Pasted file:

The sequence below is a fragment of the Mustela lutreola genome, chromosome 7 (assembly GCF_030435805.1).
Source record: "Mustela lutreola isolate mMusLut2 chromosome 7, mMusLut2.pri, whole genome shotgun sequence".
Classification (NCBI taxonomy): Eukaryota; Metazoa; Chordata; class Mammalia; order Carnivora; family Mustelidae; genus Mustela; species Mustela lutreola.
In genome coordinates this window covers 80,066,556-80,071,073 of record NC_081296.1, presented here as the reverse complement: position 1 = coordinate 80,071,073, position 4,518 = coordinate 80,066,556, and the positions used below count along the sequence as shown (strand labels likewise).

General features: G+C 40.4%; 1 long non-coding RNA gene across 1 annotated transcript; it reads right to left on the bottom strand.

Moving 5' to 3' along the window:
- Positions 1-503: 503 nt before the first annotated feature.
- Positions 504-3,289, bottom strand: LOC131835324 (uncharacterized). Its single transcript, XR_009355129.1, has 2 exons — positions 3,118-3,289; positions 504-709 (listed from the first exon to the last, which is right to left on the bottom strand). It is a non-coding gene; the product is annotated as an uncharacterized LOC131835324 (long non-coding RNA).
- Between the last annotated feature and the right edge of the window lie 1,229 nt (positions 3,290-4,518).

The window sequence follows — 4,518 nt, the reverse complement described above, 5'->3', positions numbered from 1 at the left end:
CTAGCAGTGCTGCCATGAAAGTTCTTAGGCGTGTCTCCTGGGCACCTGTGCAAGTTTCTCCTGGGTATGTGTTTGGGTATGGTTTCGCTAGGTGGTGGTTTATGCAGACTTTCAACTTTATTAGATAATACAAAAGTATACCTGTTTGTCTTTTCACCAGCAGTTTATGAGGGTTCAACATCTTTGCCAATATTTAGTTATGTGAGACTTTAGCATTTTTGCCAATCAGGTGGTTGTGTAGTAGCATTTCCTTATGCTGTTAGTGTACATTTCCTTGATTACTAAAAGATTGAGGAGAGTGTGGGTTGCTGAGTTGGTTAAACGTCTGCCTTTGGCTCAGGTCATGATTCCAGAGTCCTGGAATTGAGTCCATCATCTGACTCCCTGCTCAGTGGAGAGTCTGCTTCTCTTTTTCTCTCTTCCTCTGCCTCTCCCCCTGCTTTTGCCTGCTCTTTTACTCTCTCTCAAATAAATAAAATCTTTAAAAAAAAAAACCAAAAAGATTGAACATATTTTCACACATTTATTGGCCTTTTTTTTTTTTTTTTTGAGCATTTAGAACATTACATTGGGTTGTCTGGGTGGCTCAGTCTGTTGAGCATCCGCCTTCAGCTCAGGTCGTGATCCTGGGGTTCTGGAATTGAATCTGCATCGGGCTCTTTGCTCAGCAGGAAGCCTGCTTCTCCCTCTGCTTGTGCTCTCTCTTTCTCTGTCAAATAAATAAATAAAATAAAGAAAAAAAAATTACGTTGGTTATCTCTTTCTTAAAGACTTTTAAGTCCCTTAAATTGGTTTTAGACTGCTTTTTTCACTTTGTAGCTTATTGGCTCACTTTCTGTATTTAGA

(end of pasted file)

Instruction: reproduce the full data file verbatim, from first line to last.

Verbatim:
The sequence below is a fragment of the Mustela lutreola genome, chromosome 7 (assembly GCF_030435805.1).
Source record: "Mustela lutreola isolate mMusLut2 chromosome 7, mMusLut2.pri, whole genome shotgun sequence".
Classification (NCBI taxonomy): Eukaryota; Metazoa; Chordata; class Mammalia; order Carnivora; family Mustelidae; genus Mustela; species Mustela lutreola.
In genome coordinates this window covers 80,066,556-80,071,073 of record NC_081296.1, presented here as the reverse complement: position 1 = coordinate 80,071,073, position 4,518 = coordinate 80,066,556, and the positions used below count along the sequence as shown (strand labels likewise).

General features: G+C 40.4%; 1 long non-coding RNA gene across 1 annotated transcript; it reads right to left on the bottom strand.

Moving 5' to 3' along the window:
- Positions 1-503: 503 nt before the first annotated feature.
- Positions 504-3,289, bottom strand: LOC131835324 (uncharacterized). Its single transcript, XR_009355129.1, has 2 exons — positions 3,118-3,289; positions 504-709 (listed from the first exon to the last, which is right to left on the bottom strand). It is a non-coding gene; the product is annotated as an uncharacterized LOC131835324 (long non-coding RNA).
- Between the last annotated feature and the right edge of the window lie 1,229 nt (positions 3,290-4,518).

The window sequence follows — 4,518 nt, the reverse complement described above, 5'->3', positions numbered from 1 at the left end:
CTAGCAGTGCTGCCATGAAAGTTCTTAGGCGTGTCTCCTGGGCACCTGTGCAAGTTTCTCCTGGGTATGTGTTTGGGTATGGTTTCGCTAGGTGGTGGTTTATGCAGACTTTCAACTTTATTAGATAATACAAAAGTATACCTGTTTGTCTTTTCACCAGCAGTTTATGAGGGTTCAACATCTTTGCCAATATTTAGTTATGTGAGACTTTAGCATTTTTGCCAATCAGGTGGTTGTGTAGTAGCATTTCCTTATGCTGTTAGTGTACATTTCCTTGATTACTAAAAGATTGAGGAGAGTGTGGGTTGCTGAGTTGGTTAAACGTCTGCCTTTGGCTCAGGTCATGATTCCAGAGTCCTGGAATTGAGTCCATCATCTGACTCCCTGCTCAGTGGAGAGTCTGCTTCTCTTTTTCTCTCTTCCTCTGCCTCTCCCCCTGCTTTTGCCTGCTCTTTTACTCTCTCTCAAATAAATAAAATCTTTAAAAAAAAAAACCAAAAAGATTGAACATATTTTCACACATTTATTGGCCTTTTTTTTTTTTTTTTTGAGCATTTAGAACATTACATTGGGTTGTCTGGGTGGCTCAGTCTGTTGAGCATCCGCCTTCAGCTCAGGTCGTGATCCTGGGGTTCTGGAATTGAATCTGCATCGGGCTCTTTGCTCAGCAGGAAGCCTGCTTCTCCCTCTGCTTGTGCTCTCTCTTTCTCTGTCAAATAAATAAATAAAATAAAGAAAAAAAAATTACGTTGGTTATCTCTTTCTTAAAGACTTTTAAGTCCCTTAAATTGGTTTTAGACTGCTTTTTTCACTTTGTAGCTTATTGGCTCACTTTCTGTATTTAGA